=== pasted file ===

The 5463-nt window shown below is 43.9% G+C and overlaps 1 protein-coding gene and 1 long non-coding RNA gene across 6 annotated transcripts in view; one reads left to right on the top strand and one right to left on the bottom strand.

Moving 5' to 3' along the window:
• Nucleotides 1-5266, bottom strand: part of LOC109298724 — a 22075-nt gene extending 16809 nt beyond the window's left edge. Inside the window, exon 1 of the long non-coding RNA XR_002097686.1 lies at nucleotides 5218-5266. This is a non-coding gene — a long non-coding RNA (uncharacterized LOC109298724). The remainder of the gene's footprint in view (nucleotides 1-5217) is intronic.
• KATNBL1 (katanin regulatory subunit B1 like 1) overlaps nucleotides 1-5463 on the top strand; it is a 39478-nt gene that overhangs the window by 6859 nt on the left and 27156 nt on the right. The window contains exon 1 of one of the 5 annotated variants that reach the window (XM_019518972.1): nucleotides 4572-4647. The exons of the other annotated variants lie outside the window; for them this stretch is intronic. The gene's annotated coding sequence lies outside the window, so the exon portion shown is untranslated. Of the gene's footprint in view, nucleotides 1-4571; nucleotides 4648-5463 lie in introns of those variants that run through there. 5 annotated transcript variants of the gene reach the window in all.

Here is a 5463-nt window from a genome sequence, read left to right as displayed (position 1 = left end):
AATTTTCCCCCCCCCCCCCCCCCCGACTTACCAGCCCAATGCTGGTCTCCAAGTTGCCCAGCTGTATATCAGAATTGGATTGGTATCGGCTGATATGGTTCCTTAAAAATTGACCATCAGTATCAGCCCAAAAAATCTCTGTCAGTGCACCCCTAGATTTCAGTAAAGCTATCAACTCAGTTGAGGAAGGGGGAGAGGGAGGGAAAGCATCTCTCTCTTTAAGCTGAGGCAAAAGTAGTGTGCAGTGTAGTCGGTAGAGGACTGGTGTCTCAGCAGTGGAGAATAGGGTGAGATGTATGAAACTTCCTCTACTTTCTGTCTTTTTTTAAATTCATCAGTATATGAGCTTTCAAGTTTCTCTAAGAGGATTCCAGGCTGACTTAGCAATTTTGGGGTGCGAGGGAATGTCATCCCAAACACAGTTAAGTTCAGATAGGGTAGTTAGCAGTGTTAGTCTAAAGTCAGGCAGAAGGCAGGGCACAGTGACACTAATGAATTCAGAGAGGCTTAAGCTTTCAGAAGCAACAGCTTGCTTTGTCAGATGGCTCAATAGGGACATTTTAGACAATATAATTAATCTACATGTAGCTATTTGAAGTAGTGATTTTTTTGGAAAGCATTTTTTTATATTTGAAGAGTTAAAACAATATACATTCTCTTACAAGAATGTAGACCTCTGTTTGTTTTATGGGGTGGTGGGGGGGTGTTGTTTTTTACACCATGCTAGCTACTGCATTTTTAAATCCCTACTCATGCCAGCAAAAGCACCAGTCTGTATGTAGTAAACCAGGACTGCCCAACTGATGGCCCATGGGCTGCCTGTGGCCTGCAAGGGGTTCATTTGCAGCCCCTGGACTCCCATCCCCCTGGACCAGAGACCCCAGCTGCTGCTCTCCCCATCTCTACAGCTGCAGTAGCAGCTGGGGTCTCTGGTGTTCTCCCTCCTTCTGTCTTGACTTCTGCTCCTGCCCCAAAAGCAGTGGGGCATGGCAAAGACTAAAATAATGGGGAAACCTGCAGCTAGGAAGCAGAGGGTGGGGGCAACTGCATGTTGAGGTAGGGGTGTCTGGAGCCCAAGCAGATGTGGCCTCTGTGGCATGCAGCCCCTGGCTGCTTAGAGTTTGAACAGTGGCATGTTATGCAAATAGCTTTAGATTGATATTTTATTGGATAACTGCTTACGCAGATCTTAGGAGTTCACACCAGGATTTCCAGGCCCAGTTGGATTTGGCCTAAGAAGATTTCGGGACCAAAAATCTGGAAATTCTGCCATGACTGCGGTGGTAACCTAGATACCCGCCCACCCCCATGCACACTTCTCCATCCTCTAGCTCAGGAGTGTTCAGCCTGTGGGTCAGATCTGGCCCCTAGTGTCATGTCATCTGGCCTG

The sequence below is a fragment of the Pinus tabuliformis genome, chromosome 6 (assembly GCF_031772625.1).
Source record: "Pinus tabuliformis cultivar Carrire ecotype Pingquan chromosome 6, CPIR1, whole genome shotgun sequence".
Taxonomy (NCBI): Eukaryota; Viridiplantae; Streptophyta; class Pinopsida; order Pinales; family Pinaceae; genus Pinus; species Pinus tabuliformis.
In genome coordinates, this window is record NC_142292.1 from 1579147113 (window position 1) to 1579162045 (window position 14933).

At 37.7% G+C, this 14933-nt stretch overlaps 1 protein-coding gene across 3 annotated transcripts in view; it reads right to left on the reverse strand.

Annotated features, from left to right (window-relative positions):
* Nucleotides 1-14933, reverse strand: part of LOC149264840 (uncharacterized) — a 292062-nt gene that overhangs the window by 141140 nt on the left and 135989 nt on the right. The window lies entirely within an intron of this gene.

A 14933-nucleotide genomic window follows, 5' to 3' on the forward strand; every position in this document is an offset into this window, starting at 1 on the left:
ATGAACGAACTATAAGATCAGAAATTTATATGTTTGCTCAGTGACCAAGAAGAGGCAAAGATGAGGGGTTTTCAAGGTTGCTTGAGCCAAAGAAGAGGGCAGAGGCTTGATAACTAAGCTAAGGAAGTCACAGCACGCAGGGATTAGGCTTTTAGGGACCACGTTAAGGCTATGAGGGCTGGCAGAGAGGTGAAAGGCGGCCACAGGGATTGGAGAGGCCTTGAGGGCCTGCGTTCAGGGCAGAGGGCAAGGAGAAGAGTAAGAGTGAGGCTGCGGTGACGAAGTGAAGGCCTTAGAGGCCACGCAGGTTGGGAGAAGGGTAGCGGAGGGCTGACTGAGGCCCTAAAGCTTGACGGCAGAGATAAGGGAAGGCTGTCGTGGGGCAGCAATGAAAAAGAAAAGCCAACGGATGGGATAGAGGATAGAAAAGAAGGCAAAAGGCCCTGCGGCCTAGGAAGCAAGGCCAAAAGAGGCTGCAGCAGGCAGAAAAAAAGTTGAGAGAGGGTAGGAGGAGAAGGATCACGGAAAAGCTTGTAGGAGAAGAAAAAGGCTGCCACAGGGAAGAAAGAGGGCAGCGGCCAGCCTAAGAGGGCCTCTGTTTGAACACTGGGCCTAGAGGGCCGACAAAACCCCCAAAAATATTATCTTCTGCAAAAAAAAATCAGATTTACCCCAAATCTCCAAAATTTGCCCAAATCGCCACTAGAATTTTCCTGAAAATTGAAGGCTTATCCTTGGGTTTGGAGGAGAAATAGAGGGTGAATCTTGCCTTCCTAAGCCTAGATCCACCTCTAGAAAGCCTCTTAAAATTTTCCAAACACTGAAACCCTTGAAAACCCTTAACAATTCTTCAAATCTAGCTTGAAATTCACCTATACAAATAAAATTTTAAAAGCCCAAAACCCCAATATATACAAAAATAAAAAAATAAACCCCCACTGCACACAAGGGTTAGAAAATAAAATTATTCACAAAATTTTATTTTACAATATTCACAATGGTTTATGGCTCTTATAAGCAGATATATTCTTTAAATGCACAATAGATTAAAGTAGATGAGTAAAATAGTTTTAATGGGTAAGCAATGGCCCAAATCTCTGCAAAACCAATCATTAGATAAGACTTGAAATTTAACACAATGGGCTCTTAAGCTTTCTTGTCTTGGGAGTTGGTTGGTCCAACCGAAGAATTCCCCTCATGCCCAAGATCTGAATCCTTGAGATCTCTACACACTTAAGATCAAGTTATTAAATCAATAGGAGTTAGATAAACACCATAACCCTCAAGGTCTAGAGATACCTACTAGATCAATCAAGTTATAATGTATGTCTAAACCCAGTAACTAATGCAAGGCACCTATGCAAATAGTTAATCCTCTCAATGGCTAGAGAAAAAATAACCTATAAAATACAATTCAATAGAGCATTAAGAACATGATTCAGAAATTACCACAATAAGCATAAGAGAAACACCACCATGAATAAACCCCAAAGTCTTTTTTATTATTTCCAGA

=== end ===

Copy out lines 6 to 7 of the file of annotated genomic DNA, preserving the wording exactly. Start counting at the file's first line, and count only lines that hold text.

AATTTTCCCCCCCCCCCCCCCCCCGACTTACCAGCCCAATGCTGGTCTCCAAGTTGCCCAGCTGTATATCAGAATTGGATTGGTATCGGCTGATATGGTTCCTTAAAAATTGACCATCAGTATCAGCCCAAAAAATCTCTGTCAGTGCACCCCTAGATTTCAGTAAAGCTATCAACTCAGTTGAGGAAGGGGGAGAGGGAGGGAAAGCATCTCTCTCTTTAAGCTGAGGCAAAAGTAGTGTGCAGTGTAGTCGGTAGAGGACTGGTGTCTCAGCAGTGGAGAATAGGGTGAGATGTATGAAACTTCCTCTACTTTCTGTCTTTTTTTAAATTCATCAGTATATGAGCTTTCAAGTTTCTCTAAGAGGATTCCAGGCTGACTTAGCAATTTTGGGGTGCGAGGGAATGTCATCCCAAACACAGTTAAGTTCAGATAGGGTAGTTAGCAGTGTTAGTCTAAAGTCAGGCAGAAGGCAGGGCACAGTGACACTAATGAATTCAGAGAGGCTTAAGCTTTCAGAAGCAACAGCTTGCTTTGTCAGATGGCTCAATAGGGACATTTTAGACAATATAATTAATCTACATGTAGCTATTTGAAGTAGTGATTTTTTTGGAAAGCATTTTTTTATATTTGAAGAGTTAAAACAATATACATTCTCTTACAAGAATGTAGACCTCTGTTTGTTTTATGGGGTGGTGGGGGGGTGTTGTTTTTTACACCATGCTAGCTACTGCATTTTTAAATCCCTACTCATGCCAGCAAAAGCACCAGTCTGTATGTAGTAAACCAGGACTGCCCAACTGATGGCCCATGGGCTGCCTGTGGCCTGCAAGGGGTTCATTTGCAGCCCCTGGACTCCCATCCCCCTGGACCAGAGACCCCAGCTGCTGCTCTCCCCATCTCTACAGCTGCAGTAGCAGCTGGGGTCTCTGGTGTTCTCCCTCCTTCTGTCTTGACTTCTGCTCCTGCCCCAAAAGCAGTGGGGCATGGCAAAGACTAAAATAATGGGGAAACCTGCAGCTAGGAAGCAGAGGGTGGGGGCAACTGCATGTTGAGGTAGGGGTGTCTGGAGCCCAAGCAGATGTGGCCTCTGTGGCATGCAGCCCCTGGCTGCTTAGAGTTTGAACAGTGGCATGTTATGCAAATAGCTTTAGATTGATATTTTATTGGATAACTGCTTACGCAGATCTTAGGAGTTCACACCAGGATTTCCAGGCCCAGTTGGATTTGGCCTAAGAAGATTTCGGGACCAAAAATCTGGAAATTCTGCCATGACTGCGGTGGTAACCTAGATACCCGCCCACCCCCATGCACACTTCTCCATCCTCTAGCTCAGGAGTGTTCAGCCTGTGGGTCAGATCTGGCCCCTAGTGTCATGTCATCTGGCCTG

The sequence below is a fragment of the Pinus tabuliformis genome, chromosome 6 (assembly GCF_031772625.1).